The exhibition EOS 100 (Amden) inquired into the photographic perception of landscape without taking any photographs. A sculpture of a camera was set up on a tripod in an open field opposite the Kerenzerberg and left in place for many weeks. This was Elizabeth Wright’s second project after her installation Hochhaus (2003), which provided an insight into the contradictory dimensions of architecture and landscape.
Wright made a cast of a Canon EOS 100, which in the 1990s was popular among artists — including herself — as a means of keeping a record of their work in the studio. Although 3D digital technology ensures perfect reproduction nowadays, Wright chose to make a mechanical cast of the camera with traditional positive and negative moulds. She worked on a wax model of the camera in order to make the lens function as a space-exploring organ. She then made another cast, this time in plaster, and painted the surface of the sculpture to imitate the original so that the cast would look as genuine as possible. The plaster also filled the empty space inside the camera that is ordinarily required to expose film to light. As a sculpture, therefore, the camera that plays such an important role in recording and promoting images of landscape can no longer do what it is meant to do. It is no longer a piece of equipment, but has itself become an image.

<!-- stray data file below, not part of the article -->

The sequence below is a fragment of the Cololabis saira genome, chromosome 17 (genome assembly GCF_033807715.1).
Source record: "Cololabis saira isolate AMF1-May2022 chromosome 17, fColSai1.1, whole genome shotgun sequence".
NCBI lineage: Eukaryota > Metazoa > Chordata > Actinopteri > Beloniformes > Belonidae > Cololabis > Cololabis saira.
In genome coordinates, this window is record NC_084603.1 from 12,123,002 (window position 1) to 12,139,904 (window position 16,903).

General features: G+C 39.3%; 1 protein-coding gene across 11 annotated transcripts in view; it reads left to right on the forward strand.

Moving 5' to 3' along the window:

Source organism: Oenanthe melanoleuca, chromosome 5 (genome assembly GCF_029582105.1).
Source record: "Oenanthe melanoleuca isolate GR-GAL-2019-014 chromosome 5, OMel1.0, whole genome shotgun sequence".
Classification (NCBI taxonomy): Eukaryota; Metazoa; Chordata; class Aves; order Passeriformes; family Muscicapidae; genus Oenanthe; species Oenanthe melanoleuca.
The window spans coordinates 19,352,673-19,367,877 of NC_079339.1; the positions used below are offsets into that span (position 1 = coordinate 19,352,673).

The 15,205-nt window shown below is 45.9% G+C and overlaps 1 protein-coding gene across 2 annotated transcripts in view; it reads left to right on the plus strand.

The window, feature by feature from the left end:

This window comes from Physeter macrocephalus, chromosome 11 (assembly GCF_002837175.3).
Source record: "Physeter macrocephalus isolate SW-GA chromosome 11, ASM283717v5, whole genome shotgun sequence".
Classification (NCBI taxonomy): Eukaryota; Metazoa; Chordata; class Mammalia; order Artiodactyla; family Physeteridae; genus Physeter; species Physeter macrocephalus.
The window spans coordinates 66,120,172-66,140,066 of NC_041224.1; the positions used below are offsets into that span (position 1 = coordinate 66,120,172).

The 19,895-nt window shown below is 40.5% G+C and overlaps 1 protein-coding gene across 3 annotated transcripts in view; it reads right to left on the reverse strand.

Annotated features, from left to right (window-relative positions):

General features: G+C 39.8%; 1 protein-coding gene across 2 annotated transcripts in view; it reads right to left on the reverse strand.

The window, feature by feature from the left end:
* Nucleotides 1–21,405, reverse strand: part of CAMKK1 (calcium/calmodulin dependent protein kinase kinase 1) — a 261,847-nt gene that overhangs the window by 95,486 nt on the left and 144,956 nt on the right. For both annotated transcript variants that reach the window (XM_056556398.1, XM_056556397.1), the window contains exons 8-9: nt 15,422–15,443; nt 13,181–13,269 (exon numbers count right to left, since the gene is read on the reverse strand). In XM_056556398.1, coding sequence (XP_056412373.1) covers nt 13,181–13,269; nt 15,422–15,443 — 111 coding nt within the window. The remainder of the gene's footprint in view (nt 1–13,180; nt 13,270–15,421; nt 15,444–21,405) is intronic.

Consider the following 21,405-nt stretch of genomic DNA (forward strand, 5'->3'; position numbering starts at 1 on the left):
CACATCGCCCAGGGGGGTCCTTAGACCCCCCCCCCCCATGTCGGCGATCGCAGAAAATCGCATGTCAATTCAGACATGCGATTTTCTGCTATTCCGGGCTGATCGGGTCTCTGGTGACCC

By sculpturally modifying the wax cast of the camera, Wright personalized a piece of equipment and at the same time made a statement about an age-old conflict in the field of sculpture. While she did proceed by casting, which is a mimetic procedure and hence, historically speaking, not an artistic method as such, her subtle manipulation of the wax model transformed the cast, allowing it to be classified as sculpture.